Blog AnalysisEuropean policy

A latent political crisis, which splits Europe

(B2) Since the parenthesis of the election of Emmanuel Macron in France, there is not an election in Europe that has not resulted in a stiffening of national politics, as we have seen in Italy (March 2018), Austria, Bulgaria and Sweden (October 2018). The questions that arise are both very technical, but also very political. Today there is a generalized political shift

Generosity no longer has the wind in its sails

Movements from the national right, even from the extreme right, are in power in coalition with others in a good half dozen countries (Austria, Belgium, Bulgaria, Greece, Italy, Slovakia). Other governments have operated a semantic and ideological evolution towards conservatism, often tinged with a refusal to see European integration go too far (Hungary, Poland, Slovakia).

A slow shift of ideas

Finally, even in Christian Democrat or liberal liberal governments, one senses a slippage, an acquiescence to these ideas (Germany, Netherlands). Clearly, the ideas of Hungarian Viktor Orban, whom some (good) minds saw isolated in Europe, have gained ground (Read: Viktor, enjoyer of history, illiberal if necessary, disciplined provocateur).

A new European approach

The conclusions of the June 2018 European summit reflect this " new approach » based on a principle that has become fundamental: the blocking of European borders and the fight against illegal immigration. The usual balance, sought after, even if it was sometimes difficult to achieve, between legal migration and illegal migration, has been reversed. While greater freedom has been left to member countries to enter into bilateral agreements on this theme, reflecting greater flexibility.

A slow erasure of the European idea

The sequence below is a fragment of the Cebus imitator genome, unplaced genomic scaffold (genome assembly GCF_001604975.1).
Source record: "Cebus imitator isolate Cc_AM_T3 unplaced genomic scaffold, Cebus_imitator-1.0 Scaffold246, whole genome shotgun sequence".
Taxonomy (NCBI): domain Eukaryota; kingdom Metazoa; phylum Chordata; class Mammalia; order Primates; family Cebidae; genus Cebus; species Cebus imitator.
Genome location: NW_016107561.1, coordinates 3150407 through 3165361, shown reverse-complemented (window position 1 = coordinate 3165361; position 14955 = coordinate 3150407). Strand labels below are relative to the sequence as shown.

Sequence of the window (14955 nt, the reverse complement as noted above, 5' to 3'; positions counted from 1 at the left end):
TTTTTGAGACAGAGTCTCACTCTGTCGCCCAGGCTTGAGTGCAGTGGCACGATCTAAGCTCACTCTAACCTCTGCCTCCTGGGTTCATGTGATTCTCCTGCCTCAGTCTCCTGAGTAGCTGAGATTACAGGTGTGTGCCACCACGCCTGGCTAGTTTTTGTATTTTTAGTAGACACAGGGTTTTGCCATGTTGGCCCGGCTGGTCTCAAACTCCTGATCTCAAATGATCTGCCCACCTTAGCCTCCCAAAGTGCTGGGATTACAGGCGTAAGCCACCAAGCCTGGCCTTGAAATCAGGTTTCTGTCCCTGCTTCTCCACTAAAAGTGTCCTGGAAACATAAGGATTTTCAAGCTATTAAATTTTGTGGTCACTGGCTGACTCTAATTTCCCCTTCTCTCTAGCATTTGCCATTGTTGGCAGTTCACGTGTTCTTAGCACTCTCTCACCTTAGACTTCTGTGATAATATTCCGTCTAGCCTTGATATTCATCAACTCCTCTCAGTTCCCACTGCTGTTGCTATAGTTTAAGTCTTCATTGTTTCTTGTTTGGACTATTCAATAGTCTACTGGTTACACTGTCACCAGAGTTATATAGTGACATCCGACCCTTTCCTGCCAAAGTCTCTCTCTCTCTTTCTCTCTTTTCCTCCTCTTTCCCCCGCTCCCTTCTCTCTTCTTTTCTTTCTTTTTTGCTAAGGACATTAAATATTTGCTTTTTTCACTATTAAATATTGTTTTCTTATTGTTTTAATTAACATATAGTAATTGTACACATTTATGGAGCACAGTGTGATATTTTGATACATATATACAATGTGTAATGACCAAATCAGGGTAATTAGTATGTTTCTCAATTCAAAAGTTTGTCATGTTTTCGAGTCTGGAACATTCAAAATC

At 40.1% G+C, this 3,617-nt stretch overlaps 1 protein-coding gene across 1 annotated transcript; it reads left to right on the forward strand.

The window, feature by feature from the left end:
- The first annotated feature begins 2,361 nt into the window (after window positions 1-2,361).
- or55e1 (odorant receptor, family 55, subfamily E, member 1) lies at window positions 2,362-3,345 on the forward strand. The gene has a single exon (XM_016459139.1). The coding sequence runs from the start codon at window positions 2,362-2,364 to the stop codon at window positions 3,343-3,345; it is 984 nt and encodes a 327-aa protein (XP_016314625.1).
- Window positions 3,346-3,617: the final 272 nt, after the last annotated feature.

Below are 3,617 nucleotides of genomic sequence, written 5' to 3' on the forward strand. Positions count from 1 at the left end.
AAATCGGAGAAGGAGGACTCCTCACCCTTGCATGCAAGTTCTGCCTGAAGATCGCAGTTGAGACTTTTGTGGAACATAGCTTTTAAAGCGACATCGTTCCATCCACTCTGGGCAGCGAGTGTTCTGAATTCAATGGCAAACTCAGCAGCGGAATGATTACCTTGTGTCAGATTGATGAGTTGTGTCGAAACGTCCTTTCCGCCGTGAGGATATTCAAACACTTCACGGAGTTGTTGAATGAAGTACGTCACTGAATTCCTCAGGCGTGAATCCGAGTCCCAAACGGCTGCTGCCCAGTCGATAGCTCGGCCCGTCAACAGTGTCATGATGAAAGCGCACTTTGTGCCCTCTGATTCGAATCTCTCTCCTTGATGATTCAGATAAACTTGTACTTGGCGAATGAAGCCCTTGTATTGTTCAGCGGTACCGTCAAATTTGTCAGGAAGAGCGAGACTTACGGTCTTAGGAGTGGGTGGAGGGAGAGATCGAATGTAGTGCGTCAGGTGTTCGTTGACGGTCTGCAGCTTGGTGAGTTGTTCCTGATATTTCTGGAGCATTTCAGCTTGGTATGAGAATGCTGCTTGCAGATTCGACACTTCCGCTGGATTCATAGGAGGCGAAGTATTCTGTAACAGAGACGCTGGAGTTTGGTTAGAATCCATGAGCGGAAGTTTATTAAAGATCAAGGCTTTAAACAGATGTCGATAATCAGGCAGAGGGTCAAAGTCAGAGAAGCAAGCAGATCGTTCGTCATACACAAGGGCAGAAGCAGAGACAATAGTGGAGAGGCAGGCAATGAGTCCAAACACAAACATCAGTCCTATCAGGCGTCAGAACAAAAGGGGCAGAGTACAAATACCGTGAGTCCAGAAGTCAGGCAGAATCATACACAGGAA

Since 2005 and the 'No' referenda in France and the Netherlands, we have felt in public opinion a slow erasure of the European idea, not only of belief in European institutions, but also of the values ​​it carries: solidarity , integration, common goal.

The bubble illusion

The institutions, the European bubble have often deluded themselves, first convincing themselves that it would not happen (example: Brexit) then telling themselves that it was just a bad time to pass. At worst, the people were made to vote again. And we continued, closing our eyes.

The democratic placebo of citizen consultations

So-called 'citizen' consultations were organised, officially to bring up information, in fact to try to convince applicants. They took the place (and they still take) of a democratic lure. Supposed to resolve the evil, they were more like a homeopathic placebo than a more vigorous treatment.

(Nicolas Gros-Verheyde)

(Nicolas Gros-Verheyde)

Nicolas Gros Verheyde

Chief editor of the B2 site. Graduated in European law from the University of Paris I Pantheon Sorbonne and listener to the 65th session of the IHEDN (Institut des Hautes Etudes de la Défense Nationale. Journalist since 1989, founded B2 - Bruxelles2 in 2008. EU/NATO correspondent in Brussels for Sud-Ouest (previously West-France and France-Soir).